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The Alaska National Interest Lands Conservation Act (ANILCA) set aside 104 million acres of federally-owned land for preservation, creating 10 new national parks, monuments, and preserves (units), 16 U.S.C. 3102(4). In establishing boundaries, Congress followed natural features rather than enclosing only federally-owned lands, sweeping in more than 18 million acres of state, Native, and private land, which could have become subject to many National Park Service rules, 54 U.S.C. 100751 (Organic Act). ANILCA Section 103(c) states that only “public lands,” defined as most federally-owned lands, waters, and associated interests, within any unit’s boundaries are “deemed” part of that unit and that no state, Native, or private lands “shall be subject to the regulations applicable solely to public lands within units." The Service may “acquire such lands,” after which it may administer the land as public lands within units. Sturgeon traveled by hovercraft up the Nation River within the boundaries of the Yukon-Charley Preserve unit. Park rangers informed him that the Service’s rules (36 CFR 2.17(e)) prohibit operating a hovercraft on navigable waters “located within [a park’s] boundaries.” That regulation, issued under the Service’s Organic Act authority, applies to parks nationwide without regard to the ownership of submerged lands, tidelands, or lowlands. The district court and the Ninth Circuit denied Sturgeon relief. A unanimous Supreme Court reversed. The Nation River is not public land under ANILCA. Running waters cannot be owned; under the Submerged Lands Act, Alaska, not the United States, holds “title to and ownership" of the lands beneath navigable waters, 43 U.S.C. 1311. Even if the United States has an “interest” in the River under the reserved-water-rights doctrine, the River itself would not be “public land.” Section 103(c) exempts non-public lands, including waters, from Park Service regulations, which apply “solely” to public lands within the units. View "Sturgeon v. Frost" on Justia Law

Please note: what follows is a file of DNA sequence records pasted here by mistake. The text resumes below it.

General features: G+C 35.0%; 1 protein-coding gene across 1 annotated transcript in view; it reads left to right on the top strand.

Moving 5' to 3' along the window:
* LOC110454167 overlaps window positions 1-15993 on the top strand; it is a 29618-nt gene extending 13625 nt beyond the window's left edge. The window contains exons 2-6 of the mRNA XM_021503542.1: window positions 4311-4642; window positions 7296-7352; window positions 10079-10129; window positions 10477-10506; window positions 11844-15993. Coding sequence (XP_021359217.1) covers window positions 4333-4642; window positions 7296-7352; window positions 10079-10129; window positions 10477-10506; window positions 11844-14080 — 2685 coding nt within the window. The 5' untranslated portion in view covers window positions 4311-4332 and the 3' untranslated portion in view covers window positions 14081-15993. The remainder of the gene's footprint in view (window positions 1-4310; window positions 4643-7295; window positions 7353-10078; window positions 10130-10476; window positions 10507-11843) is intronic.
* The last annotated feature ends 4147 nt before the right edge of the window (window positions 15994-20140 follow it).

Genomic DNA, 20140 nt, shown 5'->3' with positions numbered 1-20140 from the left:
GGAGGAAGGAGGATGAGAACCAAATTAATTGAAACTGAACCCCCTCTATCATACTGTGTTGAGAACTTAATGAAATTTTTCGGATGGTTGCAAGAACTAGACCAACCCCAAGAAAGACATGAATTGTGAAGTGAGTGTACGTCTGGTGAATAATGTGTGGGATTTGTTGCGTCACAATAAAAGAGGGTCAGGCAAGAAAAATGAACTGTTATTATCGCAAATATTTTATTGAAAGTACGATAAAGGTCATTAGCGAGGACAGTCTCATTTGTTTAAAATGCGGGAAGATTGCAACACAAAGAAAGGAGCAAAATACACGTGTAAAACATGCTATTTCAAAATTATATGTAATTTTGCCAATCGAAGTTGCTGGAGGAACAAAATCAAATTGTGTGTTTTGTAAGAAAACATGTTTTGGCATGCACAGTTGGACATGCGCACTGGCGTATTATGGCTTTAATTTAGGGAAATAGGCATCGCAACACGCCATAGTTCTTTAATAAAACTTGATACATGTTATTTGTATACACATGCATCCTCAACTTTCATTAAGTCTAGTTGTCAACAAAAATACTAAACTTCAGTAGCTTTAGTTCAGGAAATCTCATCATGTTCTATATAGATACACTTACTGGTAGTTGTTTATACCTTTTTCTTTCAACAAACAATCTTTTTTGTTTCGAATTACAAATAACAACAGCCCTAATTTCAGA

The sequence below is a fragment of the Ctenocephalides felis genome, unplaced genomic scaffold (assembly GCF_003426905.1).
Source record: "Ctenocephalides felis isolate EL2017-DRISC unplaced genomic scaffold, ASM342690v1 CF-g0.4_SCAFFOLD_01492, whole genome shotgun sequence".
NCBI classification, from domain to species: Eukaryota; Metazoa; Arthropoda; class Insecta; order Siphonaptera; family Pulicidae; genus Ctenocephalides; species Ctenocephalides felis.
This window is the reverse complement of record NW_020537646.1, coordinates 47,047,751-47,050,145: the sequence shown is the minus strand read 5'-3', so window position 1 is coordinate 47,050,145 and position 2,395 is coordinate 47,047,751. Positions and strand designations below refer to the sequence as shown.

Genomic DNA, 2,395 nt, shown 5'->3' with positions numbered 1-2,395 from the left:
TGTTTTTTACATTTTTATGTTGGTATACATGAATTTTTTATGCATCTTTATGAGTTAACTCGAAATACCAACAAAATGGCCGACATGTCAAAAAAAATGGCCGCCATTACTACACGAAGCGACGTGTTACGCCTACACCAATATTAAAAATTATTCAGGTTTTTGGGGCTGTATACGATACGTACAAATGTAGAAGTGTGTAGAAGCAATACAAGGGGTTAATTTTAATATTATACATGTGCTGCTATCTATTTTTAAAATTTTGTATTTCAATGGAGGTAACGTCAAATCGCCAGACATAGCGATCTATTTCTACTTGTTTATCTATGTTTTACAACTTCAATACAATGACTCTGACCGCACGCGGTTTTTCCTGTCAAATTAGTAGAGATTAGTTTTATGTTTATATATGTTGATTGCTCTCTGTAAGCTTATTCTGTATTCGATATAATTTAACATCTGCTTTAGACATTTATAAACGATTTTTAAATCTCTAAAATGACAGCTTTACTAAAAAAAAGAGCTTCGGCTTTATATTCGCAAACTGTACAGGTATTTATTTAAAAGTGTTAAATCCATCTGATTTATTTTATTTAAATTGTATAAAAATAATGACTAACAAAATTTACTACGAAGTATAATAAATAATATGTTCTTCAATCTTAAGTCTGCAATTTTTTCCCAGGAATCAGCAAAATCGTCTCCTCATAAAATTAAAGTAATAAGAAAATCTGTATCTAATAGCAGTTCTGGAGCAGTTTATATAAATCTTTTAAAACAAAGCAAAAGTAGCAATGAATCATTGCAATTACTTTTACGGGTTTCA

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In 2001, the Fish and Wildlife Service listed the dusky gopher frog as an endangered species, under the Endangered Species Act of 1973, 16 U.S.C. 1533(a)(1), which required the Service to designate the frog's “critical habitat.” The Service proposed designating a site in St. Tammany Parish, Louisiana (Unit 1). The frog had once lived in Unit 1, but the land had long been used as a commercial timber plantation; no frogs had been spotted there for decades. The Service concluded that Unit 1 met the statutory definition of unoccupied critical habitat because of its rare, high-quality breeding ponds and distance from existing frog populations. The Service commissioned a report, which found that designation might bar future development, depriving the owners of up to $33.9 million, but concluded that the potential costs were not disproportionate to the conservation benefits and designated Unit 1 as critical habitat. The owners sued, contending that the closed-canopy timber plantation on Unit 1 could not be critical habitat for the frog, which lives in open-canopy forests. The district court and Fifth Circuit affirmed. The Supreme Court vacated. The decision not to exclude an area from critical habitat is subject to judicial review. An area is eligible for designation as critical habitat only if it is habitat for the species. Section 1533(a)(3)(A)(i), the sole source of authority for critical-habit designations, states that when the Secretary lists a species as endangered he must also “designate any habitat of such species which is then considered to be critical habitat.” Whether the frog could survive in Unit 1; whether habitat can include areas where the species could not currently survive; and whether the assessment of the costs and benefits of designation and resulting decision were arbitrary, capricious, or an abuse of discretion, must be addressed on remand. View "Weyerhaeuser Co. v. United States Fish and Wildlife Service" on Justia Law